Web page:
For example, I spent eight months recounting the story about how Alex and I got engaged. For those of you who haven’t heard it, I would have told you except for the fact that when Alex heard me recall it, he stopped me halfway through, looked at me sympathetically and said, “Kerbear, that’s not what happened.”

“What do you mean?” I said, wide-eyed and prolonging my vowels in disbelief.

Alex then walked through his version, which, after he mentioned it, did seem to ring a bell a bit more than my version. And the matter was settled. At this point, I don’t even get defensive any more when people challenge my memory. I usually just let them win, which probably makes me vulnerable to mass manipulation, but so be it. 

Anyway, where was I?

Reminders! Because of my poor memory condition, I need to constantly remind myself about how to live my best life. Everyday. Over and over again. My new thing is using my voice recording on my iphone and sending “Dear Kerry” voice memos.

Because the sound of my own voice annoys me at times, I thought I’d transcribe my most recent “Dear Kerry Memo,” and share with you my daily struggle to be mindful.

Dear Kerry,

Mindfulness is not sitting on the toilet and reading your emails.

It is not texting while you cross the street and almost getting hit by a bike-riding chambray-wearing hipster.

Mindfulness is not talking to your mom while also checking your facebook status to see whether you have any more “likes” on your Mindful Mentors page. (P.S. have you liked the page yet?)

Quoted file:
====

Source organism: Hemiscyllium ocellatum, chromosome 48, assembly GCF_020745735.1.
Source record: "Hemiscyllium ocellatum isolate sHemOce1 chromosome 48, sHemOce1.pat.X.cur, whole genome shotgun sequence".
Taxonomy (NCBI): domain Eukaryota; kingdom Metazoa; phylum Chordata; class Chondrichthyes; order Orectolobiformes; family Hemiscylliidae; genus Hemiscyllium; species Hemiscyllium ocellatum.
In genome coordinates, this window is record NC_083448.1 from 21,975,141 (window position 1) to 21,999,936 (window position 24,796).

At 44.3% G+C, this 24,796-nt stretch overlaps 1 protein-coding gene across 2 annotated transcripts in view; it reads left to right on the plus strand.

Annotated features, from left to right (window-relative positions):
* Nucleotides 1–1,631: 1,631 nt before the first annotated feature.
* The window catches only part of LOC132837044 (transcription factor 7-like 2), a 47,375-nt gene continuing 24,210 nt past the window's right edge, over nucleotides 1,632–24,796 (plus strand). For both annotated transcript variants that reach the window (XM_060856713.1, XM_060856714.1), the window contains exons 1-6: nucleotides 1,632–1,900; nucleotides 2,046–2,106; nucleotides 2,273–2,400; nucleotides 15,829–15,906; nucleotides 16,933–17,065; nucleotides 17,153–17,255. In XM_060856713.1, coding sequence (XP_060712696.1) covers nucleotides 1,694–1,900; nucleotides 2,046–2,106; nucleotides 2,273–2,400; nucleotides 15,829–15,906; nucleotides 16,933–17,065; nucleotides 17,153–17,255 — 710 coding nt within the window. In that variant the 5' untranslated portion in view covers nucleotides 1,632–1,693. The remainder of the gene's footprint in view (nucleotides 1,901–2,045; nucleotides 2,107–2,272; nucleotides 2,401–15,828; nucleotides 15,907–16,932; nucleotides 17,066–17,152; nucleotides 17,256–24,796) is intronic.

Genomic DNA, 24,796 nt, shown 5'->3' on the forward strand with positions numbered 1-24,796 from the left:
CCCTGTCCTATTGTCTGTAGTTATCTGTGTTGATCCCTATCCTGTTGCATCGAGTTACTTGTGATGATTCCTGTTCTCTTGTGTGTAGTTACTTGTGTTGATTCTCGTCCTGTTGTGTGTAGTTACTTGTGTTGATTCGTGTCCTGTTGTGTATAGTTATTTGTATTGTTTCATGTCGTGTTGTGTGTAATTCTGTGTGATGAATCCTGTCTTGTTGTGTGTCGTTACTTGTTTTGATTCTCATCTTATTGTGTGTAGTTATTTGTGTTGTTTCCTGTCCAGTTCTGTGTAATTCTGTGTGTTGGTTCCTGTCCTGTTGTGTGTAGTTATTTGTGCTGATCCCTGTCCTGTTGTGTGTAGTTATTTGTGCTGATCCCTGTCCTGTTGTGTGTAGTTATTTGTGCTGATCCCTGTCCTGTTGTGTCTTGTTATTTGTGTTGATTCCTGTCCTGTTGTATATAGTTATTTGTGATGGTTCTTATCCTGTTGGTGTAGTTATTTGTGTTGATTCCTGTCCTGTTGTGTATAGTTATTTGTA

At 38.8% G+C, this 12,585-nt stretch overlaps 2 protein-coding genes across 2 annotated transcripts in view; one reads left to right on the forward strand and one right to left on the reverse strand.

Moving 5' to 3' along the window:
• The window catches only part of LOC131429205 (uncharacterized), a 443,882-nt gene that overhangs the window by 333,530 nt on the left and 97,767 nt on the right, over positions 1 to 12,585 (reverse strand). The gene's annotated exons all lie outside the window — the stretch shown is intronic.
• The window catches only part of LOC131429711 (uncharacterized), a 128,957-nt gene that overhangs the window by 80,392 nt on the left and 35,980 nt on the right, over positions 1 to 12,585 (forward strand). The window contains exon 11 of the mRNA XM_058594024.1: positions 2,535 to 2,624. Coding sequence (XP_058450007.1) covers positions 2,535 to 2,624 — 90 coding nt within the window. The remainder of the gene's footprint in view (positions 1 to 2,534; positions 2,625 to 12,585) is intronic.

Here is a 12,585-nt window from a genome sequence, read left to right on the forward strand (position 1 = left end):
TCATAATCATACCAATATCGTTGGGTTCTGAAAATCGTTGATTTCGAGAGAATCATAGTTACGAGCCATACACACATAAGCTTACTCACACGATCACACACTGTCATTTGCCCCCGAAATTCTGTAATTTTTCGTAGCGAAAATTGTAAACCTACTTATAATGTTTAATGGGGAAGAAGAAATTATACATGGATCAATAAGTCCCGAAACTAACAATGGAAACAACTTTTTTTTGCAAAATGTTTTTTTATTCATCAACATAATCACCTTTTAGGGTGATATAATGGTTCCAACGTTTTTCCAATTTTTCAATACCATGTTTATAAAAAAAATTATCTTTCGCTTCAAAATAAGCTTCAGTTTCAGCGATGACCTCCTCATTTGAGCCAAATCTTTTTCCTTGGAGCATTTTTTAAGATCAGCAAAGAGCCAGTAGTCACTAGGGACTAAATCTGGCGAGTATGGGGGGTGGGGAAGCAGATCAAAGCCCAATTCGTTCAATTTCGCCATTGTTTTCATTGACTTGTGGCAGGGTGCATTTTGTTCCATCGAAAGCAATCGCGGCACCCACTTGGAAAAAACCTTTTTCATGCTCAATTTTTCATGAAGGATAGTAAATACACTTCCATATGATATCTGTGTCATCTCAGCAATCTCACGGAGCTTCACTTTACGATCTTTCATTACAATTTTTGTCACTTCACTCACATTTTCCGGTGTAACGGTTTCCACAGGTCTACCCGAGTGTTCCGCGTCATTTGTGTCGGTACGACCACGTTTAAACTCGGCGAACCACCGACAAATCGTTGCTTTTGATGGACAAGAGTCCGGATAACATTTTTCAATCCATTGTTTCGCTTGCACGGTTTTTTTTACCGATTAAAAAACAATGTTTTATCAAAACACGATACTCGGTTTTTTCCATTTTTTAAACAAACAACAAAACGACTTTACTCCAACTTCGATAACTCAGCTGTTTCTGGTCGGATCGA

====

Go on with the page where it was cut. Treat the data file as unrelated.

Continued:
It is not listening to music, writing a blog entry, planning your honeymoon, checking your email, and intermittently doing pushups wearing a skirt.

Mindfulness is not scarfing down your cake batter vegan ice cream cone and then mourning the last bite because you got distracted on bite two and forgot to taste what the flavor actually tasted like.

It is not rushing to the subway scrolling through your mental to-do list and forgetting to exhale for a full five minutes. 

Mindfulness is not listening to Alex and then half way into his spiel on the current state of the health care industry wondering whether you should eat sushi or gluten-free pizza for dinner.

It is not getting defensive when a family member calls you out on something and then reactively telling that family member the seven flaws you see in them.